Because the Andrewses work for the same company and share the same investment choices and retirement goals, they have one account with Smart401k (for which they pay $200 a year), but each of them follows the investment recommendations. "It's worth the cost," says Eric, particularly during the market meltdown, when the firm urged investors to stay the course. Although the Andrewses lost nearly 40% of their retirement savings in 2008, their balances bounced back to precrash levels by the end of 2009, thanks to the market rebound and their continued contributions. With the extra mutual fund shares they scooped up at bargain prices, and with decades to go before retirement, they are well positioned for future gains.
"One of the benefits of the downturn is that it's a great opportunity to assess where you are and what changes you need to make," says Scott Holsopple, president of Smart401k. Rebalancing your investments periodically to get back to your original asset mix forces you to sell some winners and increase your stakes in underperforming investments -- a great way to follow investing's golden rule of buying low and selling high.
Consider a Roth
The Andrewses are comfortable with their retirement planning. But to hedge their bets against potential future tax hikes, they each split their 401(k) contributions equally between their traditional 401(k) and a Roth 401(k) option. The traditional account reduces their tax bill now, and their Roth contributions will guarantee that a portion of their future retirement income will be tax-free.
A Roth 401(k) has no income-eligibility limits, but not all employees have access to this type of account. If you don't, you have other ways to secure future tax-free income. Even if you participate in a retirement-savings plan at work, you can contribute to a Roth IRA if you meet the income-eligibility limits. Or, starting this year, you can convert some or all of your traditional IRA money to a Roth, regardless of income.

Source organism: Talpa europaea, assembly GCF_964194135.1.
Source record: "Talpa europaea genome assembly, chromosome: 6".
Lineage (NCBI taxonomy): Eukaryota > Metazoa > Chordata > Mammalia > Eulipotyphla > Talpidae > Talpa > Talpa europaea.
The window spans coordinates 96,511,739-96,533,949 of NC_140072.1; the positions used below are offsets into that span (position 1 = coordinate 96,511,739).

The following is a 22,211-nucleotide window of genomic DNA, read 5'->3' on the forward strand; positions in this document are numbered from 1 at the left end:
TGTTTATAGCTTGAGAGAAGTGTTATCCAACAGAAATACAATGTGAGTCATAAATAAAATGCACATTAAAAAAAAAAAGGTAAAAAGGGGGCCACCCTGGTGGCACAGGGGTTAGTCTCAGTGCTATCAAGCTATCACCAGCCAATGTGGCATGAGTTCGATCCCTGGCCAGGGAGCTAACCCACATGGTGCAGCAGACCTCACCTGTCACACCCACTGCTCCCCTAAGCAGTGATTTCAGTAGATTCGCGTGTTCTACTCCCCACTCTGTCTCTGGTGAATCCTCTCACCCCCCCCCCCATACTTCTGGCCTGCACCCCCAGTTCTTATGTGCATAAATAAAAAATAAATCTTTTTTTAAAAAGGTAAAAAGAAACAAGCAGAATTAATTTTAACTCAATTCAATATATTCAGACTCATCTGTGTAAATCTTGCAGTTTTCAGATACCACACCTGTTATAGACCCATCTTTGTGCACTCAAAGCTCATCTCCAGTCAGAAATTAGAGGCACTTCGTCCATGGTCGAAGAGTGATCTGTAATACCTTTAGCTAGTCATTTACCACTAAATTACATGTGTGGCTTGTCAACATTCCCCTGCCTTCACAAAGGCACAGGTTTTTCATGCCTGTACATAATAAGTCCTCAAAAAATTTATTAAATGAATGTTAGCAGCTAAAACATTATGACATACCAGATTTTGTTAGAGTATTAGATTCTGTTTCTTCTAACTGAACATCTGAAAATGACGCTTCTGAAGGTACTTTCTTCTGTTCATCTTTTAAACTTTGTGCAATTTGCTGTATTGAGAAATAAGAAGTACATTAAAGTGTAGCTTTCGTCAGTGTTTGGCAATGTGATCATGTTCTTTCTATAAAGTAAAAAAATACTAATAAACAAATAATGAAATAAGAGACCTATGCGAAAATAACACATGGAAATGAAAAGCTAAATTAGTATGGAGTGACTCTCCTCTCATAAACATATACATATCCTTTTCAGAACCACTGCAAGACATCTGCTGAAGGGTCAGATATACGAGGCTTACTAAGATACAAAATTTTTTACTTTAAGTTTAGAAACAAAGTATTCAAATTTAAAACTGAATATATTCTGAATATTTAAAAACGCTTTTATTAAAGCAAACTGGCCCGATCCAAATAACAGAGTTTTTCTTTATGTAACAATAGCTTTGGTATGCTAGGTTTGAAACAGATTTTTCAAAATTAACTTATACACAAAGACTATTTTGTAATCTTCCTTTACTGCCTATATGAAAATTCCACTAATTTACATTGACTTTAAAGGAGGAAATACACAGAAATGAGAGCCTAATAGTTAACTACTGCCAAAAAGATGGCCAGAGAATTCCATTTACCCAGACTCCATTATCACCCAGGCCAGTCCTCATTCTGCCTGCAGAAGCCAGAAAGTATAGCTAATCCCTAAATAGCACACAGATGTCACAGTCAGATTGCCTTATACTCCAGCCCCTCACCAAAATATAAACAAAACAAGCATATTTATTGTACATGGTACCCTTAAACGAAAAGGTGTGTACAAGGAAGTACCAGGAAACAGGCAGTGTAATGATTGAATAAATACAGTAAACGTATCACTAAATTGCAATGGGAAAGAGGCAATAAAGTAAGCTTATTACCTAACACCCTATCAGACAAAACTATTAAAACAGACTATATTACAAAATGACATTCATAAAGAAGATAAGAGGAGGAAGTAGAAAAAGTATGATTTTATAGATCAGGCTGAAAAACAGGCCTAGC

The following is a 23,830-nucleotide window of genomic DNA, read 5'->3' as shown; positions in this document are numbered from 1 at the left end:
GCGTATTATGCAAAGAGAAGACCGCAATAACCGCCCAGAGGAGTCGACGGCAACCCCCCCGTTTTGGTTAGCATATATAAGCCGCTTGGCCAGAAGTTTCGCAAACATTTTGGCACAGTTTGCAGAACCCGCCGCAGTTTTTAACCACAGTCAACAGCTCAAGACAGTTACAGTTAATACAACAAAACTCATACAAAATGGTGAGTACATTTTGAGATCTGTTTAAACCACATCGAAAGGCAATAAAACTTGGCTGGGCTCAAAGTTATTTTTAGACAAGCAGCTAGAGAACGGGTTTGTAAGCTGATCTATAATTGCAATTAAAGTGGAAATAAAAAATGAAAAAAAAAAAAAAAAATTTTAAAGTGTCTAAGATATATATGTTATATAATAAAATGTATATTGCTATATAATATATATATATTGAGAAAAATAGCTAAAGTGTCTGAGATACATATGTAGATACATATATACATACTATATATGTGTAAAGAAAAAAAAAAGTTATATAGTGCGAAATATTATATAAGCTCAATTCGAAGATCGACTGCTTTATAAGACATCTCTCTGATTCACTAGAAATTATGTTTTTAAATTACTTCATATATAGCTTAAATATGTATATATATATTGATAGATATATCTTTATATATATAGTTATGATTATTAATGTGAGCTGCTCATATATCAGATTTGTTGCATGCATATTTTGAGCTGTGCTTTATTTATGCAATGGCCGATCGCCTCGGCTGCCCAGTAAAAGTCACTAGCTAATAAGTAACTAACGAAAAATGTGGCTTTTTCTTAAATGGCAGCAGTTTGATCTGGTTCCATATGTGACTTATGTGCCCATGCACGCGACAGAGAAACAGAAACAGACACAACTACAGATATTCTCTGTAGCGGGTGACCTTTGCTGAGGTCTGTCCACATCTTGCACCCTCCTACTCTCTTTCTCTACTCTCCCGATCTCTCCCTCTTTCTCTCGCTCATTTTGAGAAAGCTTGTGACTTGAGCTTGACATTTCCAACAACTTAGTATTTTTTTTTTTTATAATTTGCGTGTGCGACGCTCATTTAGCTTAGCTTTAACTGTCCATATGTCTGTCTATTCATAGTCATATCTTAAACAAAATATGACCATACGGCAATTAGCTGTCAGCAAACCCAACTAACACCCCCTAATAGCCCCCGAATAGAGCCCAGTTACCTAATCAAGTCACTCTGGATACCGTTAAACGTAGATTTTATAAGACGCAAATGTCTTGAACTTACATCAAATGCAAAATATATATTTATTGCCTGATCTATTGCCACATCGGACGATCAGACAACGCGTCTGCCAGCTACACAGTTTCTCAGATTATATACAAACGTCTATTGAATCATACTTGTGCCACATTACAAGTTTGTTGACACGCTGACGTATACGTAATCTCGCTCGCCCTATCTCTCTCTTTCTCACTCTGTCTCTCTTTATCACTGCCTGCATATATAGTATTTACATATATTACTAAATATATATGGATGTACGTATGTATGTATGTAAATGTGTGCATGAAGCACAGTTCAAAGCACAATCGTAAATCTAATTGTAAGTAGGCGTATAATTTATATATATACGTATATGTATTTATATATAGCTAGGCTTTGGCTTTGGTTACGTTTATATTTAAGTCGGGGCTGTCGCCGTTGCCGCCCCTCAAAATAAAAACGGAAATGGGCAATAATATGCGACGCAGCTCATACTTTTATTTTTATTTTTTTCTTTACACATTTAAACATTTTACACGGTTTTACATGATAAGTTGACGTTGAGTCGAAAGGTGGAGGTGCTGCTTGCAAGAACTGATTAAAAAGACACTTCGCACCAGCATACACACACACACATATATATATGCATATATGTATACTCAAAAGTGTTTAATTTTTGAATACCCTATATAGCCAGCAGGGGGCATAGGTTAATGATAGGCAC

You'll have to pay income taxes at your regular tax rate on the entire amount, but if you convert to a Roth in 2010, you have a choice: You can pay all the tax on your 2010 return (due in 2011), or you can spread your tax bill over two years, reporting half the conversion on your 2011 return (due in 2012) and the balance on your 2012 return (due in 2013).
Keep in mind, however, that current tax rates expire at the end of 2010, and if Congress raises rates, spreading your payments over two years could mean a higher tax bill. To see how a Roth conversion might affect your tax picture, use Fidelity Investments' free tool at www.fidelity.com/rothevaluator (opens in new tab).
Plan your exit
One of the keys to figuring out how much you need to save for retirement is to envision your future lifestyle. Ideally, you should aim to replace about 85% of your preretirement income through a combination of savings, pensions, Social Security and other forms of income, such as a part-time job. If your mortgage is paid off and you don't travel extensively or have expensive hobbies, you might need less. But if you don't have access to retiree health benefits, you might need more.